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It’s ‘champing at the bit’ I tell you.

82 replies

fluffiphlox · 26/11/2018 12:13

Not ‘chomping’ you numpties. (Ah that’s better).

OP posts:
Limpetry · 26/11/2018 17:06

MrsTerry, this blog on UK/US usages seems to suggest that 'roil' vs 'roll' diverged, with most OED citations of 'roil' post 1700 being US -- interestingly, the first 'roiling' citation is apparently only from 1967:

Who, you may imagine my popularity on the rare occasions I pick up my son -- I'm actively trying not to burst into

Limpetry · 26/11/2018 17:07

Ah, posted too soon -- I was going to say, you can imagine my popularity in the playground as I try not to break into WHEN YOU'RE A JET, YOU'RE A JET ALL THE WAY... Grin

GummyGoddess · 26/11/2018 17:14

Like my DH serving me a 'slither' of cake. It's a sliver!

Knittink · 26/11/2018 17:22

The other one that really annoys me, though I've never heard anyone else mention it as a bugbear, is "The reason being..."

Lots of people seem to say for example "The reason being is that I've got a headache", rather than "The reason being that I've got a headache". As though a 'reason being' is a thing, rather than 'being' being the verb in the sentence iyswim. It drives me nuts!

MyEyesAreNotDeceivingMe · 26/11/2018 17:24

My DH says slither instead of sliver too.

Mind you, in the heat of a disagreement he intended to say that I was behaving like a gorgon and instead said I was behaving like a Gorgonzola😂.

MarklahMarklah · 26/11/2018 17:26

Yes, it's champing.
And it's a damp squib.

Finding the more recent confusion over past/passed and worse/worst somewhat trying. I had a pretty poor set of teachers yet managed to take all this on board, don't know why others can't understand that they are not interchangeable.

MyEyesAreNotDeceivingMe · 26/11/2018 17:26

Another bugbear is feint instead of faint. Especially on any TTC threads.

bumblenbean · 26/11/2018 17:33

Slither of cake!! Grin love that.

I have a personal pet hate of ‘crutch’ instead of ‘crotch’. Although I do dislike the word crotch!

fluffiphlox · 26/11/2018 17:37

And ‘tenterhooks’ not ‘tenderhooks’ you numpties!

OP posts:
AdaColeman · 26/11/2018 17:40

"Slither of cake" and "tow the line" are my pet hates.

CaledonianSleeper · 26/11/2018 17:42

Off your own bat. BAT. Not back. Drives me loopy. Confused

crumpet · 26/11/2018 17:46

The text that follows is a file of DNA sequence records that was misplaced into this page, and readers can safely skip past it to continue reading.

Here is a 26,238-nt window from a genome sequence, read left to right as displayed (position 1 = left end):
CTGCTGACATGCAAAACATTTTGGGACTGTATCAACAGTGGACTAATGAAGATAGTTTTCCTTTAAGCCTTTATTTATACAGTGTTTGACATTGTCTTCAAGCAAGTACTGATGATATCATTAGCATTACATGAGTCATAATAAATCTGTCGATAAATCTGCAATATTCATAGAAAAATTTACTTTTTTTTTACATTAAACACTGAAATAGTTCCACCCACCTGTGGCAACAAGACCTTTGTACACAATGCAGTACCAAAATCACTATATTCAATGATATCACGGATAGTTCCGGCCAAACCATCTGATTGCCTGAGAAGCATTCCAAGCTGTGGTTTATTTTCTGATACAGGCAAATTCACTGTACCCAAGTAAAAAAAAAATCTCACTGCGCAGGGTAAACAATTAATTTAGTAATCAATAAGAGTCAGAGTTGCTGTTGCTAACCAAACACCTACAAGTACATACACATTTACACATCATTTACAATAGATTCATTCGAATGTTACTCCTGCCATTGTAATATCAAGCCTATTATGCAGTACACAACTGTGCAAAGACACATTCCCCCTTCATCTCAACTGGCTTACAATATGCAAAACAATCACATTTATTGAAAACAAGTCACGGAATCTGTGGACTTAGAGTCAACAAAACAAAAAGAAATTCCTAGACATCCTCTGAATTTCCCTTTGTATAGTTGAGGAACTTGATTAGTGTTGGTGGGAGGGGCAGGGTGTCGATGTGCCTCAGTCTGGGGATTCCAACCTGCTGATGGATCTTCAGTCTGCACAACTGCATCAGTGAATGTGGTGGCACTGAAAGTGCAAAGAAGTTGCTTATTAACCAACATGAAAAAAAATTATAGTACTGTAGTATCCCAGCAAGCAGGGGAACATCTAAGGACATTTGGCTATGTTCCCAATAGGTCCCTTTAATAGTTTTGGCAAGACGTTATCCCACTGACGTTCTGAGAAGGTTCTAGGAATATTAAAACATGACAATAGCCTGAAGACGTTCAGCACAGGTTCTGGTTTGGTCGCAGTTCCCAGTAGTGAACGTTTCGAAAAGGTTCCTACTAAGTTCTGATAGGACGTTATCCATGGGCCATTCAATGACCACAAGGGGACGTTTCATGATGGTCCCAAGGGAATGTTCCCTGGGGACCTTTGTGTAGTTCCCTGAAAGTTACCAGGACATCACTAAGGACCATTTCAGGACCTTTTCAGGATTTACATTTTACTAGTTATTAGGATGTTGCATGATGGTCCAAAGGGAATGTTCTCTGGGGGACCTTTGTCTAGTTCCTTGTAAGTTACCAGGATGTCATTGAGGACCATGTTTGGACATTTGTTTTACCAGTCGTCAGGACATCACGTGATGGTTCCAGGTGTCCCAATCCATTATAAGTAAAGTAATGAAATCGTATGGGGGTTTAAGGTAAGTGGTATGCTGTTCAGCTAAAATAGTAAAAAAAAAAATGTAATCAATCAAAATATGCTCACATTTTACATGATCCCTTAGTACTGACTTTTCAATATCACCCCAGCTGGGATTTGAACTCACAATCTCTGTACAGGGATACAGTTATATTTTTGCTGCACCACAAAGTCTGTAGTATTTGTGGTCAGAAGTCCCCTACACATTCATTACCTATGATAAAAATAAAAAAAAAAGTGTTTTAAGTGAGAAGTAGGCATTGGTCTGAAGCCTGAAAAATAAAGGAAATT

Misuse of “mortified” is a real bugbear. I put all these down to people reading fewer books and so have less opportunity to see the words/phrases in context. I’m guilty of spending too much time online nowadays but was a real bookworm and still love reading.

TitilatedOcelot · 26/11/2018 17:52

I could say I'm not fazed about these, but I am. Especially when people use phased!

TitilatedOcelot · 26/11/2018 17:54

Fazed by, I mean!

DisneyDayOut · 26/11/2018 17:56

Came on to say the same as Titilated. It's fazed!!!!! That one has been annoying me for ages...

haverhill · 26/11/2018 17:59

This reminds me of the IT Crowd when someone was put "on a pedal stool".

I hate seeing ect instead of etc, and 'we were going too the shops'. It happens a LOT on MN.

fluffiphlox · 26/11/2018 18:11

No, it happens alot. 😀

OP posts:
Grinchly · 26/11/2018 18:12


iklboo · 26/11/2018 18:15

If I see 'loose weight' one more time......

Trills · 26/11/2018 18:25

It's not "I can't do links on here" it's "I don't know how to do links on here" Wink

Also, what happens ALOT?

PurdysChocolate · 26/11/2018 18:26

Didn't know champing, interesting!

I've noticed mortified seems to be used in place of horrified by many on Mumsnet. There was a thread the other day where OP said she was "mortified and embarrassed." Hmm

MyEyesAreNotDeceivingMe · 26/11/2018 19:59

What’s wrong with mortified to express extreme shame. Or am I missing something?

MarklahMarklah · 26/11/2018 20:07

Alot. Aswell.
Baby needs changed/sofa needs gone
I'll do are shopping
His a lively one
I was looking for sommit/sumfink/sank pacific

Is everyone illiterate today, or just stupid? And before anyone starts on the dyslexia thing, I have a number of friends with learning disabilities, dyselxia being common among them and none of them make errors like this.

Limpetry · 26/11/2018 20:09

Eyes, it’s being misused to mean all-purpose shock and horror, not shame and embarrassment. I think the first time I saw it was on here, actually — someone said she was “mortified’ to hear a friend’s close family member had died.

fluffiphlox · 26/11/2018 21:03

Trills Well my use of ALOT was my idea of a joke in the light of the immediately previous poster using, correctly, ‘a lot’. 😀

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